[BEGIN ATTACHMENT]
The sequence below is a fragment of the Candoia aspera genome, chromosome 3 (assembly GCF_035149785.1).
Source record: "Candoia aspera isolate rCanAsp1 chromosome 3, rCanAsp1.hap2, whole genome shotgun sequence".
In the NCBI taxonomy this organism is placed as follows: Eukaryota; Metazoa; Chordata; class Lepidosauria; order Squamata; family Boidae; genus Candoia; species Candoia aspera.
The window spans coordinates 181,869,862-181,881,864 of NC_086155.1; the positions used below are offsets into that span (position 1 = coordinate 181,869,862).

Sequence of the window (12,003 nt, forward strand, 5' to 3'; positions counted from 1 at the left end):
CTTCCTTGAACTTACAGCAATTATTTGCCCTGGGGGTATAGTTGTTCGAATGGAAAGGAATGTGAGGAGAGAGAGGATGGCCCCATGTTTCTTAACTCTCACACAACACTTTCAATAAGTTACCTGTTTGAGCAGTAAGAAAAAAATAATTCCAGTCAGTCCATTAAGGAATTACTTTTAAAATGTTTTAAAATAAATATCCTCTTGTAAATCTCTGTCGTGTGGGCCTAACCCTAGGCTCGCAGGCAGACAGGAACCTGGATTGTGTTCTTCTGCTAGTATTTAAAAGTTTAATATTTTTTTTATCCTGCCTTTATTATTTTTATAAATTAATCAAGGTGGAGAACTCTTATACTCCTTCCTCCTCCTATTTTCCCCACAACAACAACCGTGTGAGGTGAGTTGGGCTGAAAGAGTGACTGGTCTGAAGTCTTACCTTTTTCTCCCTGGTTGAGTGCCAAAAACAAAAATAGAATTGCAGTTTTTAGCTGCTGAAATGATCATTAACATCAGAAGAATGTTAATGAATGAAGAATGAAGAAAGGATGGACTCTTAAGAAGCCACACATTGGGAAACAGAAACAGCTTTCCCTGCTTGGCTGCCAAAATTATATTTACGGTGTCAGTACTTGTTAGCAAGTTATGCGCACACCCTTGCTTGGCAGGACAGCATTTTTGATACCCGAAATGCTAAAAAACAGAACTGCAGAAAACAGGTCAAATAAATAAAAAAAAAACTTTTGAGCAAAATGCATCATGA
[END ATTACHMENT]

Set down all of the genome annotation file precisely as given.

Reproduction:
The sequence below is a fragment of the Candoia aspera genome, chromosome 3 (assembly GCF_035149785.1).
Source record: "Candoia aspera isolate rCanAsp1 chromosome 3, rCanAsp1.hap2, whole genome shotgun sequence".
In the NCBI taxonomy this organism is placed as follows: Eukaryota; Metazoa; Chordata; class Lepidosauria; order Squamata; family Boidae; genus Candoia; species Candoia aspera.
The window spans coordinates 181,869,862-181,881,864 of NC_086155.1; the positions used below are offsets into that span (position 1 = coordinate 181,869,862).

Sequence of the window (12,003 nt, forward strand, 5' to 3'; positions counted from 1 at the left end):
CTTCCTTGAACTTACAGCAATTATTTGCCCTGGGGGTATAGTTGTTCGAATGGAAAGGAATGTGAGGAGAGAGAGGATGGCCCCATGTTTCTTAACTCTCACACAACACTTTCAATAAGTTACCTGTTTGAGCAGTAAGAAAAAAATAATTCCAGTCAGTCCATTAAGGAATTACTTTTAAAATGTTTTAAAATAAATATCCTCTTGTAAATCTCTGTCGTGTGGGCCTAACCCTAGGCTCGCAGGCAGACAGGAACCTGGATTGTGTTCTTCTGCTAGTATTTAAAAGTTTAATATTTTTTTTATCCTGCCTTTATTATTTTTATAAATTAATCAAGGTGGAGAACTCTTATACTCCTTCCTCCTCCTATTTTCCCCACAACAACAACCGTGTGAGGTGAGTTGGGCTGAAAGAGTGACTGGTCTGAAGTCTTACCTTTTTCTCCCTGGTTGAGTGCCAAAAACAAAAATAGAATTGCAGTTTTTAGCTGCTGAAATGATCATTAACATCAGAAGAATGTTAATGAATGAAGAATGAAGAAAGGATGGACTCTTAAGAAGCCACACATTGGGAAACAGAAACAGCTTTCCCTGCTTGGCTGCCAAAATTATATTTACGGTGTCAGTACTTGTTAGCAAGTTATGCGCACACCCTTGCTTGGCAGGACAGCATTTTTGATACCCGAAATGCTAAAAAACAGAACTGCAGAAAACAGGTCAAATAAATAAAAAAAAAACTTTTGAGCAAAATGCATCATGA